How Library of the Sapphire Wind Came to Be

I Want to Read It First!

My new novel, Library of the Sapphire Wind is available!  You can find it in print or e-book, at the vendor of your choice.

Now for one of the jobs I find hardest as a writer: trying to figure out how to say what the book is “about” without spoilers or merely reciting the plot.  As Charles de Lint once memorably said, “I used as many words as I needed to tell the story,” so summarizing the plot seems a bad idea.  In this case, that would mean something over 104,000 words for Library of the Sapphire Wind and about the same for its forthcoming sequel, Aurora Borealis Bridge (in your hands April 2022).

So maybe, since you can read the jacket copy on the book, or a longer version of the jacket copy here, I should talk instead about how this story came to be.

I started writing this novel in April of 2017.  Yes.  You have that right: about five years ago.

My trigger was a wealth of “portal fantasies,” some excellent, some not so, that were coming out.  Good or bad, they all seemed to feature kids, often high school-aged or younger.  I found myself wondering why there are so few portal fantasies with adults as those going through the portal.

I decided to write one, and that I’d up the gain by using not only adults, but older adults.  I also decided that I would avoid a couple of the classic elements of portal fantasy.  Most importantly, my characters would not be trapped, and they would make a conscious decision to take on their new roles.  I also decided that when designing the world into which they are summoned, I’d feel free to pull out all the stops.

My love for therianthropic figures goes back a long way.  However, other than some of the animal/human mythic characters in Changer and Changer’s Daughter (originally published as Legends Walking), I really hadn’t used them in any longer fiction.  I have also tended to hold back on magic and magical items, in part because they’re so often abused in speculative fiction.  This time, I decided to go ahead and let magic play a major role.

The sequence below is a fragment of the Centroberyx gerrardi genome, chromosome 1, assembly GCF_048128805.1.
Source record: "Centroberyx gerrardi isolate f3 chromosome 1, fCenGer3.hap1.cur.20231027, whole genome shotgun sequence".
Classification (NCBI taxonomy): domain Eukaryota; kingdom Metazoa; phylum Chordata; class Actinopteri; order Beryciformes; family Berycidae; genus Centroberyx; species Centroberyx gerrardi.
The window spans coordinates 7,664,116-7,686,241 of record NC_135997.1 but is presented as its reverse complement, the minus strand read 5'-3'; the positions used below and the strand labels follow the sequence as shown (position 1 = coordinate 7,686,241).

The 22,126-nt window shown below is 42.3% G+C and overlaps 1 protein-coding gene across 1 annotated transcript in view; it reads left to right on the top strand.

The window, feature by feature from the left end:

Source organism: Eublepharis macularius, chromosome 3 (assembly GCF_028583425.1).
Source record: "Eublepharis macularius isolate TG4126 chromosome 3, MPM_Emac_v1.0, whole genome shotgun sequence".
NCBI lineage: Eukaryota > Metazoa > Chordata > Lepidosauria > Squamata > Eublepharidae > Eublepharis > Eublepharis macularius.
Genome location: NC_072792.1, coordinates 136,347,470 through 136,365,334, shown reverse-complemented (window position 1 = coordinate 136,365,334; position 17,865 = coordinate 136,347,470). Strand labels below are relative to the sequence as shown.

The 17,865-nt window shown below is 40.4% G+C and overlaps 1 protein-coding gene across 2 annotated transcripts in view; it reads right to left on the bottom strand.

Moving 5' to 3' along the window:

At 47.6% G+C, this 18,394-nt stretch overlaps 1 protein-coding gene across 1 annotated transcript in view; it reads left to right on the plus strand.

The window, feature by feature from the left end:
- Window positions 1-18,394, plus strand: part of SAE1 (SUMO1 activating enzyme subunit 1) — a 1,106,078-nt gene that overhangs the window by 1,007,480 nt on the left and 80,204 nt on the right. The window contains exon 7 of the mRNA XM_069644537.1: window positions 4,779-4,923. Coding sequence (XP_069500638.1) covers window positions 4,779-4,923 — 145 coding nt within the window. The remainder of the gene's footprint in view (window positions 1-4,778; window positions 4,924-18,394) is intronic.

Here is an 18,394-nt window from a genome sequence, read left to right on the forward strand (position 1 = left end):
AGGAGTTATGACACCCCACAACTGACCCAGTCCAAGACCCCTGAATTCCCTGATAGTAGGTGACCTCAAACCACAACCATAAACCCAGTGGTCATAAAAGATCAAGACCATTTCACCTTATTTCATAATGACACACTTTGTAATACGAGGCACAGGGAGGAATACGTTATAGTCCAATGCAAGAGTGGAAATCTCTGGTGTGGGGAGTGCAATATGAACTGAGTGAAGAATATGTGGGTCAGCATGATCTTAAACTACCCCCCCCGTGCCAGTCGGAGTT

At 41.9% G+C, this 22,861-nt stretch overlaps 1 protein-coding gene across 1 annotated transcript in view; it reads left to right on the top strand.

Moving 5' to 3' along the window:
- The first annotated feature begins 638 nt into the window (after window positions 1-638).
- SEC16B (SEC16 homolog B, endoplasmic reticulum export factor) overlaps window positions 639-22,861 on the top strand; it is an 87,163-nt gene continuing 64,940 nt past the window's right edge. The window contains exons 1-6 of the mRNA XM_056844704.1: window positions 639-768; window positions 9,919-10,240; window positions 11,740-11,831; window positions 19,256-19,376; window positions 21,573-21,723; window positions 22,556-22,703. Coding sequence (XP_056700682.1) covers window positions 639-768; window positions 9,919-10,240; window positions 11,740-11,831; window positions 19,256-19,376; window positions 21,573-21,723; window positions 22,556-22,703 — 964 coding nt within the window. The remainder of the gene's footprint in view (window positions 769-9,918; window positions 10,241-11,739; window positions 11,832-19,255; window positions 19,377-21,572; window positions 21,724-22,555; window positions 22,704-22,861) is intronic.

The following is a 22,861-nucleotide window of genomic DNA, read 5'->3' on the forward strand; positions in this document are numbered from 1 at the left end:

Although I wanted adults to be my “summoned,” I have absolutely nothing against younger people.  In fact, the five years I spent teaching college full-time gave me a great appreciation for that age group.  Therefore, I decided to link up Meg, Peg, and Tessa (aka Teg) with three twenty-somethings.  These young people are what, in their culture, is called a “holdback,” that is they have some issue they need to deal with before they can move on.

Those issues are at the heart of the story, and lead to the search for the Library of the Sapphire Wind.

The story took fire from the start and by October of 2017, I had a very rough draft that totaled 150,866 words.  Yes.  You read that right.  And, no, I don’t usually write that fast.  I discussed the book, now titled Library of the Sapphire Wind with my agent, who expressed enthusiasm, but wanted a finished draft before she shopped it around.

Shortly thereafter, I had to put the manuscript aside because other writing projects came up (including the chance to write the two new Firekeeper novels, Wolf’s Search and Wolf’s Soul).  Right after that I had to get to my next collaboration with David Weber, A New Clan.

Therefore, I didn’t get to pick up Library of the Sapphire Wind again until August of 2020.  I re-read the manuscript, decided I still loved it, and started revising.  Revising also included filling in a lot of worldbuilding, language design, and fleshing out plot elements. In the process, the manuscript grew to the point I knew I had to split it into two books.

Around this time, my agent, Kay McCauley, died.  I considered indie pubbing the books, as I had the new Firekeeper novels, but I really wanted to see if they could reach a larger audience.  Since I was already working with Toni at Baen on A New Clan, I decided to try her.  To my astonishment, in a very short time, as measured by traditional publishing, I not only had an offer but Toni knew where she wanted to put the books on her schedule.

And that’s now, and here is Library of the Sapphire Wind, finally able to be placed in your hands.  Enjoy!

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5 Responses to “How Library of the Sapphire Wind Came to Be”

  1. King Ben's Grandma Says:

    My copy is waiting for me to go pick it up at my favorite independent book store. I just need to convince myself to make the 40 mile round-trip drive. Maybe I’ll have them mail it 😉

    And the next one is already ordered.

  2. Harried Harry Says:

    I started reading your first story and found it to be very intriguing. I did not expect to find my bias kicking in so fast which means I need to do some thinking about my world view. As I progress in the thinking, I’m sure I will read both books when they are out. Very interesting start to a story which is great since it does a great job of knocking our prejudices out into the open. This reminds me of another author (Andre Norton) who was able to take rocks and make desert out of the story. Good job.

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